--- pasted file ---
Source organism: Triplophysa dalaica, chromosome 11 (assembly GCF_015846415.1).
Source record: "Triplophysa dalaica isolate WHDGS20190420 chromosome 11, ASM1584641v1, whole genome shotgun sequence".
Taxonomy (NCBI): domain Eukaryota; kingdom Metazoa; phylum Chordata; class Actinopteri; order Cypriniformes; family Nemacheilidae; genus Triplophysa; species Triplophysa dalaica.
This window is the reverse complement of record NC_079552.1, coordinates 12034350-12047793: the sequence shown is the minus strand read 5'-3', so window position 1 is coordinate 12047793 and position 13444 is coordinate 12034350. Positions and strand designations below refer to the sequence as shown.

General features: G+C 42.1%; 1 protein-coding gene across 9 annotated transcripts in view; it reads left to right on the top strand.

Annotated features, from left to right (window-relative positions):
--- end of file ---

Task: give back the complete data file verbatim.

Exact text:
Source organism: Triplophysa dalaica, chromosome 11 (assembly GCF_015846415.1).
Source record: "Triplophysa dalaica isolate WHDGS20190420 chromosome 11, ASM1584641v1, whole genome shotgun sequence".
Taxonomy (NCBI): domain Eukaryota; kingdom Metazoa; phylum Chordata; class Actinopteri; order Cypriniformes; family Nemacheilidae; genus Triplophysa; species Triplophysa dalaica.
This window is the reverse complement of record NC_079552.1, coordinates 12034350-12047793: the sequence shown is the minus strand read 5'-3', so window position 1 is coordinate 12047793 and position 13444 is coordinate 12034350. Positions and strand designations below refer to the sequence as shown.

General features: G+C 42.1%; 1 protein-coding gene across 9 annotated transcripts in view; it reads left to right on the top strand.

Annotated features, from left to right (window-relative positions):